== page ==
AEP / Utilities

AEP Ohio rate plan excludes merchant generation

AEP's Conesville Power Station Credit: Delta Whiskey, Creative Commons

AEP’s Conesville Power Station | Credit: Delta Whiskey, Creative Commons

COLUMBUS — “AEP Ohio proposed a new retail rate plan that would more than triple residential customers’ fixed charges and shift more costs to customers that do not purchase their power through a competitive supplier.

But the company’s request for a six-year extension of its ‘Electric Security Plan’ (ESP) lacks the controversial proposals in its last rate case to subsidize the company’s merchant generation — a plan that crumbled after FERC said it would be subject to its review. Instead, the company is hoping Ohio legislators will agree to revamp the state’s deregulation law to allow it to bring its merchant generation back into the rate base.

The utility said it expects the Public Utilities Commission of Ohio to decide on its Nov. 23 request in April (16-1852-EL-SSO).

…If the extension is not approved, AEP says it will terminate the current plan before its May 2018 expiration, freeing it from its promise to build 900 MW of renewable generation.

AEP Ohio, a subsidiary of American Electric Power, had requested a 2024 expiration date when it applied in 2013 for its third and current ESP, but PUCO in 2015 approved a three-year plan.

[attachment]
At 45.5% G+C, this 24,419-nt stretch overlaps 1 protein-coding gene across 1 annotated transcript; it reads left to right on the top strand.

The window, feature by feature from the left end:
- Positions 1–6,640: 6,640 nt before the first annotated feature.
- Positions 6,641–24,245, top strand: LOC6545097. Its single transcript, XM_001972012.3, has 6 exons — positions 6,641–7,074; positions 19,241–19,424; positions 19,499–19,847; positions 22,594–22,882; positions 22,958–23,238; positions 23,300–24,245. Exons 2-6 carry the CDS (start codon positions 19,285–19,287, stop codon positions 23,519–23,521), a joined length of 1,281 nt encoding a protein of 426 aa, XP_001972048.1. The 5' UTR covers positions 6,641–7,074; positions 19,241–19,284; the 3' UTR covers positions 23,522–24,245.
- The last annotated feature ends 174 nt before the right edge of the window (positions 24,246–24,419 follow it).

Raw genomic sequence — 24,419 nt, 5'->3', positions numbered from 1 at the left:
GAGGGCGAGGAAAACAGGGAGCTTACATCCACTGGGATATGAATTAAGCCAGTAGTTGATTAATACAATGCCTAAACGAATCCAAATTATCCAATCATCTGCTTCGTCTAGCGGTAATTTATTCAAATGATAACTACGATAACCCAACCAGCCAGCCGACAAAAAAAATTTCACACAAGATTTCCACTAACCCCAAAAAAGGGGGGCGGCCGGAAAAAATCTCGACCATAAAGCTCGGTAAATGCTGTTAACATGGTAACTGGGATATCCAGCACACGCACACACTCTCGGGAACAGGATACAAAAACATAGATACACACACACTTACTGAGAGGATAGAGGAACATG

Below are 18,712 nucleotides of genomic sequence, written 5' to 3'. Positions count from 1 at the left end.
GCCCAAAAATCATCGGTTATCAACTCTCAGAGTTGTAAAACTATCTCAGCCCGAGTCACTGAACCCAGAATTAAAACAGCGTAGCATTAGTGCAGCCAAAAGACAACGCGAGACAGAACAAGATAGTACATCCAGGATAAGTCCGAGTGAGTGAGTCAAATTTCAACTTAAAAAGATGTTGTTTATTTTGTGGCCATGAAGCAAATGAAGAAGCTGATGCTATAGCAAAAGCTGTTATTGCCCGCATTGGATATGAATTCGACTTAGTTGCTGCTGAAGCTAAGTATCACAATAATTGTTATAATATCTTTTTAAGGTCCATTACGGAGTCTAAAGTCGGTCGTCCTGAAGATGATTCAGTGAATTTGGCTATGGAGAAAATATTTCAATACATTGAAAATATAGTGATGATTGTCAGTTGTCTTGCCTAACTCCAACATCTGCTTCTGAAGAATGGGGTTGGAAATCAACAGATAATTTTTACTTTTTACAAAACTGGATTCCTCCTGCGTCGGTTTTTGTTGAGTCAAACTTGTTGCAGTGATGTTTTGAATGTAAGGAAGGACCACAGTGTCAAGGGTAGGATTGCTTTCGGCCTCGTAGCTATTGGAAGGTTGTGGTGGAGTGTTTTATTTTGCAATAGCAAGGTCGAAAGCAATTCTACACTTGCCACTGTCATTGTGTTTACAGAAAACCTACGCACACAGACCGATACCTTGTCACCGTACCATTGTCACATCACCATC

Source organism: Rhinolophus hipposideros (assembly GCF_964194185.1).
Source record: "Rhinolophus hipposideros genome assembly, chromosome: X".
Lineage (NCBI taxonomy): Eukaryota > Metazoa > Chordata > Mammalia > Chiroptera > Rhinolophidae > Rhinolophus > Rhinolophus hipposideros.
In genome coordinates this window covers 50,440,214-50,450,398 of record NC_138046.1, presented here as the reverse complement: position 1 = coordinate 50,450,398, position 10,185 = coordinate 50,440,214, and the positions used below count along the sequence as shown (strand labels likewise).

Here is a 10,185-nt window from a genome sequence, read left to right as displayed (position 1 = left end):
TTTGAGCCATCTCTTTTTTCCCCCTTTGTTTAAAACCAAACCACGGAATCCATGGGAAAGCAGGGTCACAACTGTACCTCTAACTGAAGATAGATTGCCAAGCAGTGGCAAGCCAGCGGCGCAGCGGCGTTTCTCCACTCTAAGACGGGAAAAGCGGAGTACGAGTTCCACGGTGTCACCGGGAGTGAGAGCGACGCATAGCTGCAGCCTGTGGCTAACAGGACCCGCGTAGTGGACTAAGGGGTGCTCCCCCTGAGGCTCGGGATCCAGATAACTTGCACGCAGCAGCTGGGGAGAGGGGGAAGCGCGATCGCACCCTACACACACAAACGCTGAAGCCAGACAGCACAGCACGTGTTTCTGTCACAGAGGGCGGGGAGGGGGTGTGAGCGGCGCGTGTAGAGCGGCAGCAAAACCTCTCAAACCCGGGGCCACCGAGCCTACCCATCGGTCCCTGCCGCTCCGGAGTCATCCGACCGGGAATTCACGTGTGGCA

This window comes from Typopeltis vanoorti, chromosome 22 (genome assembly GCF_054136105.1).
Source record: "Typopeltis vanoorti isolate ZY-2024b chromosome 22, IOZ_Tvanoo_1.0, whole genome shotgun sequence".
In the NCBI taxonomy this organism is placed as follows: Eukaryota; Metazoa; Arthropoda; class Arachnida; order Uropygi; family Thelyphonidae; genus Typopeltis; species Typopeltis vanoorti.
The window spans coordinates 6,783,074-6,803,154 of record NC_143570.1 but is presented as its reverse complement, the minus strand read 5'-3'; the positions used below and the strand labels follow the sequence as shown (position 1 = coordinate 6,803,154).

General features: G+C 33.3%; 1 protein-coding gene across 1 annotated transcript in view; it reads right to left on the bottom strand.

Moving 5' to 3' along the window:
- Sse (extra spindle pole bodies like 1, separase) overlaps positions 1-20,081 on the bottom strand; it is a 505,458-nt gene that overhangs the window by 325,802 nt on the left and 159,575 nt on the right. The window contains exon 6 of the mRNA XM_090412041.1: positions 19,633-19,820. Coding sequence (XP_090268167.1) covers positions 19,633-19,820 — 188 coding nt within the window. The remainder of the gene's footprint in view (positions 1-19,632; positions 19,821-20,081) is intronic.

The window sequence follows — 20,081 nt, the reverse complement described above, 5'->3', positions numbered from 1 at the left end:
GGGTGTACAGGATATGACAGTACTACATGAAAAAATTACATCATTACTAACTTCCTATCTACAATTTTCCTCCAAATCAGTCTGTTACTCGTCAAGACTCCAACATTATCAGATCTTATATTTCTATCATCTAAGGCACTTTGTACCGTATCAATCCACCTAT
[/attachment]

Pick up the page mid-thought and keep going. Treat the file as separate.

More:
…The proposal also includes adding or modifying several other riders to customer bills, such as an ‘alternative energy rider’ to recover expenses for renewable energy credits. It also would more than triple the residential customer charge from $5/month to $18.40 by January 2018 while reducing the share of fixed charges included in distribution energy charges.

AEP committed in the last rate case to developing 500 MW of wind generation and 400 MW of solar generation in its stakeholder agreement. The extension proposal includes commitments to install between eight and 10 microgrids, 250 electric-vehicle charging stations and self-dimming street lighting in Franklin and 10 surrounding counties.”

— Rory D. Sweeney and Rich Heidorn Jr., RTO Insider

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